- #9: Begin one habit specific to better management of new incoming data.
Looking at habits again, this task focuses on how to address the firehose of incoming new data. The article also discusses how to begin working through a huge backlog of old data with small tasks that you can do repeatedly.
- #10: Take one step towards setting up a reliable backup system for your data.
Almost regardless of whether you’ve organized your data, backing it up provides peace of mind and some “digital insurance” in case something goes wrong. If you don’t already have something like this in place, this task helps you move in the right direction.
- #11: Choose and implement one new habit for improving the security of your data.
Like backups, good security practices help keep your data safe—just in a different way. This task encourages you to begin thinking regularly about keeping your data safe in a variety of different ways.
- #12: Use your routine, paper notes, or tech to start or improve a habit for data organization.
After all those posts about specific kinds of habits, this task focuses on what’s involved in really establishing any kind of habit in the first place, and how to leverage things already in your life to make it happen.
- #13: Take 10 minutes to implement at least one solution to an overwhelming email inbox.
If you struggle with email like the rest of us, this post provides a variety (7, in fact) of ways to make progress with that extremely common problem. There’s even a link to a tool that I’ve used personally to clean email even faster—literally thousands of emails gone in a matter of minutes, without worrying that I deleted the wrong things!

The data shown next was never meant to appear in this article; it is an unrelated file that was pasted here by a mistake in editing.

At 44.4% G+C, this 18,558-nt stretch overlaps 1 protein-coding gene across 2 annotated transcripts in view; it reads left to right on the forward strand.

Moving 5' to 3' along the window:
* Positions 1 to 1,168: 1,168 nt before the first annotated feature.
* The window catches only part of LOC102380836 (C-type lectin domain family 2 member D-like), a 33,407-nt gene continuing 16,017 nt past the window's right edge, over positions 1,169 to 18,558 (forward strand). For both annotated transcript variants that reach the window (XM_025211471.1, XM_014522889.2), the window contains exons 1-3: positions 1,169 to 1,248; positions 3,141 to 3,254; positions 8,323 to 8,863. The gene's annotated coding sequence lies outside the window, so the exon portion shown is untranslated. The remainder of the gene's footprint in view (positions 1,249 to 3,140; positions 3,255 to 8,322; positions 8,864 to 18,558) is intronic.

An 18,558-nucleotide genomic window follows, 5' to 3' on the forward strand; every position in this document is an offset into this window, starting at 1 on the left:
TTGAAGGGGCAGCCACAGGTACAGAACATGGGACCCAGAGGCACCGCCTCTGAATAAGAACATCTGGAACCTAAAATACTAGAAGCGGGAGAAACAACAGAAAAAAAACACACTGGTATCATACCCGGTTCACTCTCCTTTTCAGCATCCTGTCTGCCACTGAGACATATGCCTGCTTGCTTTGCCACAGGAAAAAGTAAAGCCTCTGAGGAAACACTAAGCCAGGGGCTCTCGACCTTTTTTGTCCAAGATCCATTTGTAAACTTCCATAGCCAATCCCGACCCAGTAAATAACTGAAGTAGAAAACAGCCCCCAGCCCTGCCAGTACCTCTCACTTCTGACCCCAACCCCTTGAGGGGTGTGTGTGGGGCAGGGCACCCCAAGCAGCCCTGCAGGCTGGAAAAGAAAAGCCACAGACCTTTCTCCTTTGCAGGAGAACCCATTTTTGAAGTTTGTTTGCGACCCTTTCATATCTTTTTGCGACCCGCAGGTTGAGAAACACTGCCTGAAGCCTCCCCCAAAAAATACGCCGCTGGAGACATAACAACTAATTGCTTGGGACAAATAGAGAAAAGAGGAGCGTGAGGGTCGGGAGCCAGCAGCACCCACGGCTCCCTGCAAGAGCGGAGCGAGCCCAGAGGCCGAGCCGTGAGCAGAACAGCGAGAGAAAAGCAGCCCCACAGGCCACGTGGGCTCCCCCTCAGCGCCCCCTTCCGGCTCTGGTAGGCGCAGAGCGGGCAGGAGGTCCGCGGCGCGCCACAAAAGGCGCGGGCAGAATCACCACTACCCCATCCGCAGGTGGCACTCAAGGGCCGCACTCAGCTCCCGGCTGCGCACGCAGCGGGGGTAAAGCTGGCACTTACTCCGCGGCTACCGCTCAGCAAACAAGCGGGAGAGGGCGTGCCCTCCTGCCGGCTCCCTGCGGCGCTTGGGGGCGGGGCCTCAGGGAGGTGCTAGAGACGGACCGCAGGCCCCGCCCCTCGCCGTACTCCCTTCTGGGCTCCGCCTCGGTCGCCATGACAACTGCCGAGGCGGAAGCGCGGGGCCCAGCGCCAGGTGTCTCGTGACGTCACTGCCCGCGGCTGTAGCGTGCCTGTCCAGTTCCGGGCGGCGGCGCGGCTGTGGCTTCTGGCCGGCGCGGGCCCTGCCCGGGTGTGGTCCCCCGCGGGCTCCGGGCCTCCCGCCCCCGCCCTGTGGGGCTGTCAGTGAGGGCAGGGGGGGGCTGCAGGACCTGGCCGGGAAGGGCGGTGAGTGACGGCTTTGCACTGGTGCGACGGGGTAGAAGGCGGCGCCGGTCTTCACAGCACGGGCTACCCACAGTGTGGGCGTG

- #14: Choose one digital organization task to postpone to allow making progress elsewhere.
This week’s topic highlights that delaying certain tasks can allow you to get through other important ones first, and ultimately make those delayed tasks emotionally easier to complete when you get back to them. This works especially if you’re in a tug-of-war between cleanliness and nostalgia.
- #15: Find one specific chunk of email that you can search out and delete all at once.
Revisiting the topic of email, this task encourages you to make a visible dent in your email with searching and filtering tools that are most likely built into the email client you’re already using.
- #16: If you have multiple email accounts, choose how you might centralize them in one spot.
For the 75% (or more) of us that have more than one email account, this post explores how you can streamline your workflow and avoid unnecessary distractions by bringing all your accounts under one digital roof.
- #17: Consider whether you have any data that you would literally want to outlive you.
While most of our data isn’t terribly important—even if we do want to keep it—some things might be worth keeping not just for a while, but for as long as possible, even beyond our own lifespans. It turns out there are ways to do this, both on your own and by paying someone else.
We’ve covered quite a bit so far: tons of high-level digital organization ideas and tricks, plus a few specific topics. We have plenty more to get to, of course. But if you haven’t seen everything above yet, dive into whatever looks interesting.
As always, happy data taming!